Words: first and last

laurel - metamora, Michigan
Entered on March 6, 2008

I believe very deeply in the power of words.

Words can inspire, defeat, transform or empower. They can define us and our perception of reality. They can destroy a reputation or a family. Words are amazing.

My love of language only deepened when I became a reporter, selling my words one article or column at a time. But nothing in my life has made me so appreciate the power of words as did two simple syllables uttered by my six month old daughter: “ma-ma.”

I had inundated my child with the word since mere moments after her birth, determined it would be her first. It became a running gag with my friends, family and husband as I spent an absurd amount of time rehearsing the sounds with my baby. She would answer in vowels and guttural grunts, with nary a consonant in sight.

Then, one day, I heard the faint sound of humming.

“Mmmmm-mmmmm-mmmmm,” my daughter seemed to sing.

Sensing an opportunity, I began the familiar ritual of pointing enthusiastically at myself and saying “ma-ma!” By mid-afternoon we had mastered “ooohhmm-maaa” and by evening I was sure I’d heard a “mama.”

Knowing my husband wouldn’t believe me I waited until my daughter decided to unveil her new-found mastery of the language for herself. My husband starred in disbelief, stunned that my persistence had paid off. I smiled as my child continued to use the word in reference to everything from the dog to a spoon. I didn’t care. My baby was saying my name.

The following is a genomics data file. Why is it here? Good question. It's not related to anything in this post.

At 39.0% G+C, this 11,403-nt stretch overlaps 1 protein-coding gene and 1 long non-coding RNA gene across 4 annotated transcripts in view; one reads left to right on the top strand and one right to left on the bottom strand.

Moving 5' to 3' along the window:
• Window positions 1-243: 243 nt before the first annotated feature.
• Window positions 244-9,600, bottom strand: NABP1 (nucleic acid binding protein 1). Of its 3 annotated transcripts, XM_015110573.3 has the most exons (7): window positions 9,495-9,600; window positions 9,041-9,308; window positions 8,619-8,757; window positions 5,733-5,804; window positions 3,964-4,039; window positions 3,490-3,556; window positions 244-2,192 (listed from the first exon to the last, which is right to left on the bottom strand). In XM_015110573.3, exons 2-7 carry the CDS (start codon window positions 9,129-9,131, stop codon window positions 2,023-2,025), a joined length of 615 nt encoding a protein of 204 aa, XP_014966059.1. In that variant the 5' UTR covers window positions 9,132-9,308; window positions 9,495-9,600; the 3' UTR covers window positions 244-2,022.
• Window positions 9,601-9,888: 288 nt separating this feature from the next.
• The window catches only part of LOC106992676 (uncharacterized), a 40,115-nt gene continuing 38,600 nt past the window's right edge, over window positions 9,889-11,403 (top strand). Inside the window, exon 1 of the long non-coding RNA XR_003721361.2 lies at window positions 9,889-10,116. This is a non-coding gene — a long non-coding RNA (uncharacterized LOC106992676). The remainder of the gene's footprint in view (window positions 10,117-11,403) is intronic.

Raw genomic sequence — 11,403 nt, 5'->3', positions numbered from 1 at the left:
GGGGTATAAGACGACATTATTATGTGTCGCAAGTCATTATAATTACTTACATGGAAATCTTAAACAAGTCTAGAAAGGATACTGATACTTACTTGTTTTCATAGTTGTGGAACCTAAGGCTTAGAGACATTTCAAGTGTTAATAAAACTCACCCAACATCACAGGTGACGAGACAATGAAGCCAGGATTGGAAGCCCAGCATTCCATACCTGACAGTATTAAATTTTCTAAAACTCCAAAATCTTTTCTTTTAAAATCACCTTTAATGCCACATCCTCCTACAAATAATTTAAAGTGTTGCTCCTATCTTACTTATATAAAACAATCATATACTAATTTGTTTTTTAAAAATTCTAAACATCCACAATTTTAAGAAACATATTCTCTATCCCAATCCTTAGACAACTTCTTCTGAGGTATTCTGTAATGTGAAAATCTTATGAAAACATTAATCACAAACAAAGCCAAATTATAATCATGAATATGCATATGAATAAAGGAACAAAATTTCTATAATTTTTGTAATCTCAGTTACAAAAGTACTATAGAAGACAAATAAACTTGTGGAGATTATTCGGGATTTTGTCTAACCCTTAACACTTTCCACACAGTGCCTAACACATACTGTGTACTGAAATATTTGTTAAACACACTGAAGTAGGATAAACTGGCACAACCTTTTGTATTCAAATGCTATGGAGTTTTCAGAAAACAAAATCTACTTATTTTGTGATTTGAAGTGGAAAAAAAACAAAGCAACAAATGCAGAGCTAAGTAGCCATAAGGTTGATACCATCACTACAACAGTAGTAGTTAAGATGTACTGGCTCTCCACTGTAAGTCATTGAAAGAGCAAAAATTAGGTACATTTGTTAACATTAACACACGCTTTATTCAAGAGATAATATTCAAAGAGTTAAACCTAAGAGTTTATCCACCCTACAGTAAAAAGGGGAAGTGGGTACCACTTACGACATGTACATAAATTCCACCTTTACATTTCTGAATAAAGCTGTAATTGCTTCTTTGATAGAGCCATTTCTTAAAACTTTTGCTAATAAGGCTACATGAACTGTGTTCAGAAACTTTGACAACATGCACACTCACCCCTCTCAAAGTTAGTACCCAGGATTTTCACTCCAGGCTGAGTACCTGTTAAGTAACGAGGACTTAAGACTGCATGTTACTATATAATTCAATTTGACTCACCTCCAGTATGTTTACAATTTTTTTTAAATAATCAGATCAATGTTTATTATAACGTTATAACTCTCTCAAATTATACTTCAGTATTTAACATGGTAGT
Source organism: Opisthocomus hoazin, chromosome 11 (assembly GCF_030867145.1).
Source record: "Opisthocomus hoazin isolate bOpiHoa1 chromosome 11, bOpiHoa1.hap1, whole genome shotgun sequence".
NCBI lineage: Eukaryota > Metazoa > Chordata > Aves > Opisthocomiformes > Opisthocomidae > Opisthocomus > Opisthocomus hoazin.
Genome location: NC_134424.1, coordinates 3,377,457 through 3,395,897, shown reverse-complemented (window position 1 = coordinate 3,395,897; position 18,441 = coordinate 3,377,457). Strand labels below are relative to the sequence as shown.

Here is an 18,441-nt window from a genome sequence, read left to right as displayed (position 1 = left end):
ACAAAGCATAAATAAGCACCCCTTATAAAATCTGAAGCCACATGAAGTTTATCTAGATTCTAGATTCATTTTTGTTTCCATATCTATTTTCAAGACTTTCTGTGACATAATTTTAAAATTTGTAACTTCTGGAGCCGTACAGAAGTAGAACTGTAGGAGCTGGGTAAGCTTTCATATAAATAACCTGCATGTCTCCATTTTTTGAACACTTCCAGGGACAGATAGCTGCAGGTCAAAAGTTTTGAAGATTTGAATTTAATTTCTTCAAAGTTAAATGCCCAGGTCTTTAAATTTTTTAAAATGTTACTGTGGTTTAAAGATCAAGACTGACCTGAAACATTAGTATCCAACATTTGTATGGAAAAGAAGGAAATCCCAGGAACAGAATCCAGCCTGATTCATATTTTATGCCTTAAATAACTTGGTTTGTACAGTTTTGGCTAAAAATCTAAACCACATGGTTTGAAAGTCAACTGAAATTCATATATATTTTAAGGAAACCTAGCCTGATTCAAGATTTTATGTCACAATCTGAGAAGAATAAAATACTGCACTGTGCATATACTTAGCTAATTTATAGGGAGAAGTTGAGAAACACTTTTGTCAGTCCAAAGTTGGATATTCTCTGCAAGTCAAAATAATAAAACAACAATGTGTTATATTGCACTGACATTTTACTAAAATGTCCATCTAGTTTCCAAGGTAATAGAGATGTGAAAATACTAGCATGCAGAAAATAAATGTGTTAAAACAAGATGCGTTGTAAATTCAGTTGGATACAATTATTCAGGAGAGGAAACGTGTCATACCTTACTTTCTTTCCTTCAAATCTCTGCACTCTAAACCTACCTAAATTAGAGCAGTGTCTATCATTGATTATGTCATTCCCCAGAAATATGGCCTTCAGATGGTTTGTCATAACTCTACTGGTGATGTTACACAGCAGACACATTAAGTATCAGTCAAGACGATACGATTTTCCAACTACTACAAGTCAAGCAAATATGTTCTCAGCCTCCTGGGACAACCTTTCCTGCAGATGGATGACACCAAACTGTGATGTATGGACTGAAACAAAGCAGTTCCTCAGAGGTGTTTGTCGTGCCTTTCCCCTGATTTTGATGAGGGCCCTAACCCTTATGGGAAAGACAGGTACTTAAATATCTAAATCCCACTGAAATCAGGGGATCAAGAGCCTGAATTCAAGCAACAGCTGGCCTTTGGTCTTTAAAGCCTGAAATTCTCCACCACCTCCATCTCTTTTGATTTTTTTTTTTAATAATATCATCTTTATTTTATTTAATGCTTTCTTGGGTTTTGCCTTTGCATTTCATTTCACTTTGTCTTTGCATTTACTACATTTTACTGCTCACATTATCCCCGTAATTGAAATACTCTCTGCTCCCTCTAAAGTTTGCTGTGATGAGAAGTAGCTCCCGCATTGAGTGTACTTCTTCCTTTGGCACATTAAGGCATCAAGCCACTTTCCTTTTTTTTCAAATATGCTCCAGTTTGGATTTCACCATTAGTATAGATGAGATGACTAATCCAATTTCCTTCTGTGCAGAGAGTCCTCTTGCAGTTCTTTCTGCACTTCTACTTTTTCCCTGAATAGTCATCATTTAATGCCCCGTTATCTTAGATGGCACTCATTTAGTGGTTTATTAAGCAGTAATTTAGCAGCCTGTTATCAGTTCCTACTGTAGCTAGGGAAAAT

It was only a short time later that I began to notice other words I said. Things I wasn’t so keen to hear my daughter mimic. I’m not talking about swear words—I had been curbing that in her presence since before she drew breath No, the word that got my attention was my describing something as “gay.”

I feel the need to say I’m not at all bigoted against homosexuals. I know many would disagree, but I think love is beautiful regardless of the gender it’s assigned to. I never said the phrase to be derogatory, it was just something I picked up. And it didn’t mean anything, right? Except it does. It means my child will grow up hearing the word as an insult. It means that to her, homosexuality could become synonymous with “wrong” or “bad” or “less.”

Because words are powerful.

So from now on, I won’t say something is “gay.” And because I hate the word anyhow and wish I had never picked it up in the first place, “retarded” is going on that same list. I’ve heard people say that ugly phrase about my autistic brother, and my attempts to lessen its power by reclaiming the word have only propagated its use.

Does this mean my child will grow up in a world without such words? No. Of course not.

It just means she won’t hear them from mama.